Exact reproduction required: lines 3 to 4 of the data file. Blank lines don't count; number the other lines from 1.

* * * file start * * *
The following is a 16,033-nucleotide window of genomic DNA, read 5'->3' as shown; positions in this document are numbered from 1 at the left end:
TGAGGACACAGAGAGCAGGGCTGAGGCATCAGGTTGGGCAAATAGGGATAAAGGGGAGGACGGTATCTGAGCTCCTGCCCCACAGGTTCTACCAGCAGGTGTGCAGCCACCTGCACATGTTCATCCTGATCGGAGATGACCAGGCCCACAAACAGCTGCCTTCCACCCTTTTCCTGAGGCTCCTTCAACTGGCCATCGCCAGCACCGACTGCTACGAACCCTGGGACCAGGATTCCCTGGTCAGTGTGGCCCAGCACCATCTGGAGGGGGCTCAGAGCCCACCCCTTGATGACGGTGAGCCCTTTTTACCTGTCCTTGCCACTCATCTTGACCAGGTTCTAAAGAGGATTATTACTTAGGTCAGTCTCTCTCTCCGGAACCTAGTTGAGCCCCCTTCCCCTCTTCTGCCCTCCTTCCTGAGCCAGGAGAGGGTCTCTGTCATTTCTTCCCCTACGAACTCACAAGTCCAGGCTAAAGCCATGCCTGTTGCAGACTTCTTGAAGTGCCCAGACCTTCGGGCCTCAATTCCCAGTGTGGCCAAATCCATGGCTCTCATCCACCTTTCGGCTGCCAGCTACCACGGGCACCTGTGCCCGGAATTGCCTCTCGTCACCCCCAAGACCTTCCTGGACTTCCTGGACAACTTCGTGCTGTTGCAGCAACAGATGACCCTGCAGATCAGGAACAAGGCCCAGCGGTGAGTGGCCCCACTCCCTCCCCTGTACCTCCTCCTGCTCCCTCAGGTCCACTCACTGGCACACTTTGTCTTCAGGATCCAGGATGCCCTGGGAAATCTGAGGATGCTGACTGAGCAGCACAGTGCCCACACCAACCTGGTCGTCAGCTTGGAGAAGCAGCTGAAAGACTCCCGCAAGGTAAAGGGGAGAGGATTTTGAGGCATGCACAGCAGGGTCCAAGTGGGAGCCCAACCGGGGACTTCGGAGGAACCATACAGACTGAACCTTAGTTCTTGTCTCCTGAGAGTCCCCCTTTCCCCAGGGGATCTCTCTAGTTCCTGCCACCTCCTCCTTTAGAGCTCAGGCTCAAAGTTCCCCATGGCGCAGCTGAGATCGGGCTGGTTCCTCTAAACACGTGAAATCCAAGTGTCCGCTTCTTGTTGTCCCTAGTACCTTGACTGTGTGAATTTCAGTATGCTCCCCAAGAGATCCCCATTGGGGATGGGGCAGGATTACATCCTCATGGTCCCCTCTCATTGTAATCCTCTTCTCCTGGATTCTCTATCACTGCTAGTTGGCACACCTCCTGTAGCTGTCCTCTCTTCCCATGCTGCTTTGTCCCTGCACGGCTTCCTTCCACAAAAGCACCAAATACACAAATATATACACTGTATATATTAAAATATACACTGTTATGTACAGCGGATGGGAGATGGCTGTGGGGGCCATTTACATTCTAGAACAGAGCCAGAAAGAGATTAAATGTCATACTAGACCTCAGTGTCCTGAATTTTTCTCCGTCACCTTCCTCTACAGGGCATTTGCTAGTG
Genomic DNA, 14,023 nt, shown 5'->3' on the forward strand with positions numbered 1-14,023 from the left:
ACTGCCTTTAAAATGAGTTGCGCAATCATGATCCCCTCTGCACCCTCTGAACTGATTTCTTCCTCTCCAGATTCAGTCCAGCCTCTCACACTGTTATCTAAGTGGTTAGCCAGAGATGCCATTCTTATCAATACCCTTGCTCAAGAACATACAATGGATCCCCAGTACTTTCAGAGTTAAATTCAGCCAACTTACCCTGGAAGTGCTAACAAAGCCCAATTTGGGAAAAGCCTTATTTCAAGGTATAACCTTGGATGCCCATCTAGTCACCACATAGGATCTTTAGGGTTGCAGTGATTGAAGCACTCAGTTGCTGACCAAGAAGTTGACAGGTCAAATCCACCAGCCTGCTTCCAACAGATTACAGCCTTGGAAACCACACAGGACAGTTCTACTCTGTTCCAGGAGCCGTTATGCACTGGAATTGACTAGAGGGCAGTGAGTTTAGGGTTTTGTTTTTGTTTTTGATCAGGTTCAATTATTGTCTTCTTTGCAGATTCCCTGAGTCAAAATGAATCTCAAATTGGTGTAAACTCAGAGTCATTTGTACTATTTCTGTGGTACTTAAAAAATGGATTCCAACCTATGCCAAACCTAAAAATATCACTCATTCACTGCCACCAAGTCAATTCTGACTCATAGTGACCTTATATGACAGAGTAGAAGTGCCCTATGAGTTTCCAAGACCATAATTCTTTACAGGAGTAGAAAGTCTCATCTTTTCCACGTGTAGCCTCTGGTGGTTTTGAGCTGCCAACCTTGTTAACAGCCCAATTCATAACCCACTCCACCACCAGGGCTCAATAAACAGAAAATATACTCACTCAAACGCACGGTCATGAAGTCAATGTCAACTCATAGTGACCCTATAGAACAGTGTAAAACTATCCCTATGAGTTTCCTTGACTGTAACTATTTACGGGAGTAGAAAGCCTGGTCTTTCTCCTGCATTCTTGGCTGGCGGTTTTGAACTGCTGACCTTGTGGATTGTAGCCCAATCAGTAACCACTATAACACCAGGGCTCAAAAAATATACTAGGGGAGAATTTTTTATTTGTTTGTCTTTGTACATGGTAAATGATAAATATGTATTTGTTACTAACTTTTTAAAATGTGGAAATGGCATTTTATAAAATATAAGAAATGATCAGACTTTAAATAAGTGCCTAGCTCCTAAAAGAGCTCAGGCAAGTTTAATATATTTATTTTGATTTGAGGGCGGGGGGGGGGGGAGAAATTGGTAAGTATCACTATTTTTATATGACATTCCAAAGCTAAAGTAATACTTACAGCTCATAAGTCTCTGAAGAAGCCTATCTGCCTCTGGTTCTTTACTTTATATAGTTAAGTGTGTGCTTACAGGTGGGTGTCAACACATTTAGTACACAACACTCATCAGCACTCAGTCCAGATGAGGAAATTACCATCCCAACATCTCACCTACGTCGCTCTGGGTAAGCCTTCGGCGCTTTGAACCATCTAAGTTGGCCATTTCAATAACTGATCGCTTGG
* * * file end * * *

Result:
Genomic DNA, 14,023 nt, shown 5'->3' on the forward strand with positions numbered 1-14,023 from the left:
ACTGCCTTTAAAATGAGTTGCGCAATCATGATCCCCTCTGCACCCTCTGAACTGATTTCTTCCTCTCCAGATTCAGTCCAGCCTCTCACACTGTTATCTAAGTGGTTAGCCAGAGATGCCATTCTTATCAATACCCTTGCTCAAGAACATACAATGGATCCCCAGTACTTTCAGAGTTAAATTCAGCCAACTTACCCTGGAAGTGCTAACAAAGCCCAATTTGGGAAAAGCCTTATTTCAAGGTATAACCTTGGATGCCCATCTAGTCACCACATAGGATCTTTAGGGTTGCAGTGATTGAAGCACTCAGTTGCTGACCAAGAAGTTGACAGGTCAAATCCACCAGCCTGCTTCCAACAGATTACAGCCTTGGAAACCACACAGGACAGTTCTACTCTGTTCCAGGAGCCGTTATGCACTGGAATTGACTAGAGGGCAGTGAGTTTAGGGTTTTGTTTTTGTTTTTGATCAGGTTCAATTATTGTCTTCTTTGCAGATTCCCTGAGTCAAAATGAATCTCAAATTGGTGTAAACTCAGAGTCATTTGTACTATTTCTGTGGTACTTAAAAAATGGATTCCAACCTATGCCAAACCTAAAAATATCACTCATTCACTGCCACCAAGTCAATTCTGACTCATAGTGACCTTATATGACAGAGTAGAAGTGCCCTATGAGTTTCCAAGACCATAATTCTTTACAGGAGTAGAAAGTCTCATCTTTTCCACGTGTAGCCTCTGGTGGTTTTGAGCTGCCAACCTTGTTAACAGCCCAATTCATAACCCACTCCACCACCAGGGCTCAATAAACAGAAAATATACTCACTCAAACGCACGGTCATGAAGTCAATGTCAACTCATAGTGACCCTATAGAACAGTGTAAAACTATCCCTATGAGTTTCCTTGACTGTAACTATTTACGGGAGTAGAAAGCCTGGTCTTTCTCCTGCATTCTTGGCTGGCGGTTTTGAACTGCTGACCTTGTGGATTGTAGCCCAATCAGTAACCACTATAACACCAGGGCTCAAAAAATATACTAGGGGAGAATTTTTTATTTGTTTGTCTTTGTACATGGTAAATGATAAATATGTATTTGTTACTAACTTTTTAAAATGTGGAAATGGCATTTTATAAAATATAAGAAATGATCAGACTTTAAATAAGTGCCTAGCTCCTAAAAGAGCTCAGGCAAGTTTAATATATTTATTTTGATTTGAGGGCGGGGGGGGGGGGAGAAATTGGTAAGTATCACTATTTTTATATGACATTCCAAAGCTAAAGTAATACTTACAGCTCATAAGTCTCTGAAGAAGCCTATCTGCCTCTGGTTCTTTACTTTATATAGTTAAGTGTGTGCTTACAGGTGGGTGTCAACACATTTAGTACACAACACTCATCAGCACTCAGTCCAGATGAGGAAATTACCATCCCAACATCTCACCTACGTCGCTCTGGGTAAGCCTTCGGCGCTTTGAACCATCTAAGTTGGCCATTTCAATAACTGATCGCTTGG